* Heartless Bastards, "Arrow" (Partisan): The Austin, Texas group is still all about kicking butt on its fourth album, but it makes some effective changes as well, expanding from a trio to four pieces and incorporating more depth and texture to its sound and it explores different shades of rock. Crunchy anthems collide with noir laments and soulful pop, while the album-closing "Down in the Canyon" is a doomy epic of cinematic detail.
* Bruno Mars, "Unorthodox Jukebox" (Atlantic): Though he's a little more commercially concerned, Mars is our new Prince, defiantly ignoring genre limitations on his sophomore album as he jumps from kinetic New Wave to dubby reggae, strip club sleaze, street corner doo-wop and heartbreaking balladry. This late season entry will, like the Black Keys' "El Camino," likely make an even bigger imprint on 2013.
* JD McPherson, "Signs and Signifiers" (Rounder): The Oklahoma singer, songwriter and guitarist has his own, refreshingly original take on roots rock, one that pays homage to Buddy Holly, Little Richard and other originators but also takes into account the Pixies and Wu-Tang Clan. The generation-spanning approach never sounds contrived, however, and it never sounds like anything else out there, either.
* Van Morrison, "Born To Sing: No Plan B" (Blue Note): The veteran Irish singer never really makes a bad record, but sometimes -- like on his 35th studio album -- he means it more than others, and when he does it's time to stand up and take notice. Morrison produced the set himself, lacing it with exceptional vocal performances and also exorcising some socio-political burrs in his saddle, which only makes these 10 songs more potent.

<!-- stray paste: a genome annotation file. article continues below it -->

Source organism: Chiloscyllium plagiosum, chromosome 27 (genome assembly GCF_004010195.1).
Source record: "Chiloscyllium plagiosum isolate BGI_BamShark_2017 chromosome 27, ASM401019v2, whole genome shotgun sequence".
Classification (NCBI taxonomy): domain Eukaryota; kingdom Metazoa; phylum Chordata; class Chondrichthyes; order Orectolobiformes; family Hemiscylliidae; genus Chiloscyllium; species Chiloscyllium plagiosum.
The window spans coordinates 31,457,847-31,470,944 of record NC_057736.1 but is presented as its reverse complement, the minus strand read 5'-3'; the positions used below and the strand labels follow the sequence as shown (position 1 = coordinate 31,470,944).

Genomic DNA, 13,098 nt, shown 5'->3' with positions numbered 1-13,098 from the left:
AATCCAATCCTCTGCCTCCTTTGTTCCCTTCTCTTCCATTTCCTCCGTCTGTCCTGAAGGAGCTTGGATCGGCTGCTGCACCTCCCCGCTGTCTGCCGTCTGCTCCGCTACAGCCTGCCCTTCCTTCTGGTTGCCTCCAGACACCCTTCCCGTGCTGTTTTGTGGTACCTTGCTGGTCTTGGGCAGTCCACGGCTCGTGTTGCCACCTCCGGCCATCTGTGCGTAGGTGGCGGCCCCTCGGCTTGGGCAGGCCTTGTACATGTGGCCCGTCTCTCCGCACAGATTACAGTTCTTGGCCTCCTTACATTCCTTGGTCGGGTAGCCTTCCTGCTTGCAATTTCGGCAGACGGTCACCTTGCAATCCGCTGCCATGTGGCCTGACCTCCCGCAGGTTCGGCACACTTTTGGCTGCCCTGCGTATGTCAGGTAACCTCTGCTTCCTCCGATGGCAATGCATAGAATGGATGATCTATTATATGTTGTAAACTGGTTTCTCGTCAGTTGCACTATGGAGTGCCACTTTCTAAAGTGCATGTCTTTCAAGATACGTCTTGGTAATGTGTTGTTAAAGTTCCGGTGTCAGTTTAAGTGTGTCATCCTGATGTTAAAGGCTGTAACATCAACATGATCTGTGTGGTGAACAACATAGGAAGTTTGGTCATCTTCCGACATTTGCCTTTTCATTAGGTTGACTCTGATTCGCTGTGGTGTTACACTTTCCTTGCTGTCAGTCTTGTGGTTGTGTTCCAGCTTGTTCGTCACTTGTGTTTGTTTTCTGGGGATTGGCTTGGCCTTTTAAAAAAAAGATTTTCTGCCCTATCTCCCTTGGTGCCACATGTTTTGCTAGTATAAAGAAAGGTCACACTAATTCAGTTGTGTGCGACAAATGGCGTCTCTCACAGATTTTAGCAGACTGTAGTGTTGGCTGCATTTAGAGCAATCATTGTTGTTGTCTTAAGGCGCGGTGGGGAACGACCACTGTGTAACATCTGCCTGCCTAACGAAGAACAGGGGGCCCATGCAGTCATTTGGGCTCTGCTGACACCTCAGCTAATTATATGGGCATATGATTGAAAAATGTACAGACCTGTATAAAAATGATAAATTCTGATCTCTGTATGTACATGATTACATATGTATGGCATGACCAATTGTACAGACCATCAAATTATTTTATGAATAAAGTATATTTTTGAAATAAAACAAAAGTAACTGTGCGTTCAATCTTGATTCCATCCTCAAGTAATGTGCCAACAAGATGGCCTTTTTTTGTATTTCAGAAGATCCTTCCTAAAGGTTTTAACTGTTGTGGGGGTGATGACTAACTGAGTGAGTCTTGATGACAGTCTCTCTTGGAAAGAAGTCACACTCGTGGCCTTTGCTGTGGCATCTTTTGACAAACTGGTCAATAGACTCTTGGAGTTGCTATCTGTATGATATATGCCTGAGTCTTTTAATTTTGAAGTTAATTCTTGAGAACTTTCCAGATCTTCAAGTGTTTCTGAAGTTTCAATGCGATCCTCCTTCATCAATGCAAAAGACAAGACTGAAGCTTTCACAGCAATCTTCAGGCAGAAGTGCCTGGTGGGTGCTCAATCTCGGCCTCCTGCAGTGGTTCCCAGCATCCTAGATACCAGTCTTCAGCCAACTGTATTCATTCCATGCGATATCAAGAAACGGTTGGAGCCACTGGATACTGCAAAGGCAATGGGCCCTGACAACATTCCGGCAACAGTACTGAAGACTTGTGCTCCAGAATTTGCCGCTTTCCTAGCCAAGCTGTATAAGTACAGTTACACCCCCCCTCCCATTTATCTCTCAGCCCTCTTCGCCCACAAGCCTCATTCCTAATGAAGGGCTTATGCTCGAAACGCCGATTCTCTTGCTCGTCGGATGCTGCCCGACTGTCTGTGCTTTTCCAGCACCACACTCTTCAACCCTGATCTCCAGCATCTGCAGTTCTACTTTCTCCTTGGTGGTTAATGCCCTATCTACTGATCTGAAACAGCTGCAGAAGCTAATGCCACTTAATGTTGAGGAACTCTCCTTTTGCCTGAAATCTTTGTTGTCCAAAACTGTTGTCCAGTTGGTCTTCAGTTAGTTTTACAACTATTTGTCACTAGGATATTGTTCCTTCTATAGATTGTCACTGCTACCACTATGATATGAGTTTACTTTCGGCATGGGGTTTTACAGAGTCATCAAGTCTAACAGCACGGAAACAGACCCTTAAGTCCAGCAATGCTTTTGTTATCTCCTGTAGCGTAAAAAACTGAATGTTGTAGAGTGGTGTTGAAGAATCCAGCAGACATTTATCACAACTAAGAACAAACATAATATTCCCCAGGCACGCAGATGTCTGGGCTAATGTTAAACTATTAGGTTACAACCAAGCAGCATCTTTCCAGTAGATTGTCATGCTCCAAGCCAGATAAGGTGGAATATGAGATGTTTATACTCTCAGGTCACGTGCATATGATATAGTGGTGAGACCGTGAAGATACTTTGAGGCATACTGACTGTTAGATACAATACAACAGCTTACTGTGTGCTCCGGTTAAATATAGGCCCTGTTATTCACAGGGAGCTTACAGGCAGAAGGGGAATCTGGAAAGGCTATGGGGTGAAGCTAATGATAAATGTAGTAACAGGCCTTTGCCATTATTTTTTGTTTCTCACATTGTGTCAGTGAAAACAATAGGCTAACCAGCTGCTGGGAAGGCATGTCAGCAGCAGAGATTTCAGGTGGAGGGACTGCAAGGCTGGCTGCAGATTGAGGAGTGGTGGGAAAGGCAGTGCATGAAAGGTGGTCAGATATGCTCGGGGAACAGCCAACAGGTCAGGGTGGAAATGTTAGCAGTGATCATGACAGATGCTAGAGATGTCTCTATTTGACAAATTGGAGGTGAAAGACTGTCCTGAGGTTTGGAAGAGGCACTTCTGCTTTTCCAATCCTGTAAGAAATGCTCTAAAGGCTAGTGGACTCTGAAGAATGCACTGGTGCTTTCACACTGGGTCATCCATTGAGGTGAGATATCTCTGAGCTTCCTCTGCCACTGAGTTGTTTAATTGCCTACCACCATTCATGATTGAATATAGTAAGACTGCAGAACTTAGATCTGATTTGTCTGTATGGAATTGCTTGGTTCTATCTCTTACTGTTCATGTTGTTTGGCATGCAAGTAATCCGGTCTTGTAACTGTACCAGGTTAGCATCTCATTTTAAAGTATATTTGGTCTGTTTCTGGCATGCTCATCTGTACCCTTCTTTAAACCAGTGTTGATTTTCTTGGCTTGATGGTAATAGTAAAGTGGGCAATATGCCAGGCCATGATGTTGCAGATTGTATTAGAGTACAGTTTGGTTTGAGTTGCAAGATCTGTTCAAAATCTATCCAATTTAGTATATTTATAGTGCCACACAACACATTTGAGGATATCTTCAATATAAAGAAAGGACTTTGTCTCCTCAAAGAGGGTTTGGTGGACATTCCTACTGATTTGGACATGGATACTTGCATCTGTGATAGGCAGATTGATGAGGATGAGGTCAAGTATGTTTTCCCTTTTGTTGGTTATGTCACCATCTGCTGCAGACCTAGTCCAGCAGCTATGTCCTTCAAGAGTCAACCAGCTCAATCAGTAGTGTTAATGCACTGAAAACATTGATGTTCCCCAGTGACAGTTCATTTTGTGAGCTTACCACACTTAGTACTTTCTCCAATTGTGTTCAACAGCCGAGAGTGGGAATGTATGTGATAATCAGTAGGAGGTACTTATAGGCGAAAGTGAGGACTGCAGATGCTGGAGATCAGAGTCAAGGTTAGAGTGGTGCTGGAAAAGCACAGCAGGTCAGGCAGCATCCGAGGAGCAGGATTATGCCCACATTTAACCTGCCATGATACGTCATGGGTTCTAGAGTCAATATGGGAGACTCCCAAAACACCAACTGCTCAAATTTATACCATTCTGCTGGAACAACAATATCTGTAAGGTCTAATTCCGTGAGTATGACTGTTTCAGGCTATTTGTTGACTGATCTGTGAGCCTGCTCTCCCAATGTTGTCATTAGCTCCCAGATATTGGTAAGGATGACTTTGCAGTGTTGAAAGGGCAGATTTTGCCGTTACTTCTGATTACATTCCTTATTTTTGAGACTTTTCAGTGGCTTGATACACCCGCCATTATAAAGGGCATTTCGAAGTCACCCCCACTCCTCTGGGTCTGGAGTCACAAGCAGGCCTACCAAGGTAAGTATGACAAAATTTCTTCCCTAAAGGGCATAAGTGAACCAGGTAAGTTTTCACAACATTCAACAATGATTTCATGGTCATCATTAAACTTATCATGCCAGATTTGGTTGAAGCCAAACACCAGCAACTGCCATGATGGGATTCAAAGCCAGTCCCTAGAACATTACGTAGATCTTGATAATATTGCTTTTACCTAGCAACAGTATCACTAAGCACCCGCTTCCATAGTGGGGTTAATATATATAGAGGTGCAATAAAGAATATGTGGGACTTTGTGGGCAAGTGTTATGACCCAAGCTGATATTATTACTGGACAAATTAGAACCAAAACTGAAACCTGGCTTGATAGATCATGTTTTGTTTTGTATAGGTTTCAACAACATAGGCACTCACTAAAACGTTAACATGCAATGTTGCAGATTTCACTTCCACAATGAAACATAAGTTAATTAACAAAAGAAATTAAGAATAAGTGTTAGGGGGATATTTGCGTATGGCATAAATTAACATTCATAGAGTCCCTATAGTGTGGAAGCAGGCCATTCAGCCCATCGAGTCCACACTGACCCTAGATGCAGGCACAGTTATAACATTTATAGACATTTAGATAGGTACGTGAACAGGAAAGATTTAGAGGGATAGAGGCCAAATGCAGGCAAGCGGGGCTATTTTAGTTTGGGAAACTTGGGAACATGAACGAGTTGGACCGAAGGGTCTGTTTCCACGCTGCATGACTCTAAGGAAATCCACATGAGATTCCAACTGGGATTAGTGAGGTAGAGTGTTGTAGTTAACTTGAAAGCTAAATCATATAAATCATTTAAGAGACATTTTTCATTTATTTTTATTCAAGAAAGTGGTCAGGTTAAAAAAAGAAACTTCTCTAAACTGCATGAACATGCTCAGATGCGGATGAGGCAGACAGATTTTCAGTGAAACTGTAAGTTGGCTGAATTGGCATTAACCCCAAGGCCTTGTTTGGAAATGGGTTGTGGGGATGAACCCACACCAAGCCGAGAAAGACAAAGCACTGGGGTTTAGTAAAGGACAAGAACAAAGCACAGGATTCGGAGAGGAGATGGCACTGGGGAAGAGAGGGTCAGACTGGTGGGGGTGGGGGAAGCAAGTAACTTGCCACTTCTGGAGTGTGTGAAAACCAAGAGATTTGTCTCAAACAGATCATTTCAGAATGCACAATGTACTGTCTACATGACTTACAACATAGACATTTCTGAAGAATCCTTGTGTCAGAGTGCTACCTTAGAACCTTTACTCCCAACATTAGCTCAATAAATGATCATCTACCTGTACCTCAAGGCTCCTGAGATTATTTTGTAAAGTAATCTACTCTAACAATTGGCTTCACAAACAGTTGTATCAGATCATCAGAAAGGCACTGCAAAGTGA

* Frank Ocean, "Channel Orange" (Def Jam): As the featured vocalist for the rap group Odd Future Ocean quietly built a buzz, and his debut album clearly establishes him as perhaps the most unique and progressively minded presence in the R&B world. On "Channel Orange" he comes off as a modern Marvin Gaye, a fearlessly self-aware commentator who's "searching for a real love" but is keenly aware of the distractions and obstacles he faces. But it works even better because Ocean consigns his libido to secondary status amidst more weighty self-examination and social commentary.
* Bruce Springsteen, "Wrecking Ball" (Columbia): It's been awhile since we've had a Springsteen album we can really sink our teeth into, but this topical set, during a particularly charged and volatile election year, sets and agenda and puts current events into vivid perspective. His overall message remains a steadfast belief that "faith will be rewarded," but only if it fuels the kind of fight that feels timeless and eternal enough to keep these songs from ever sounding dated.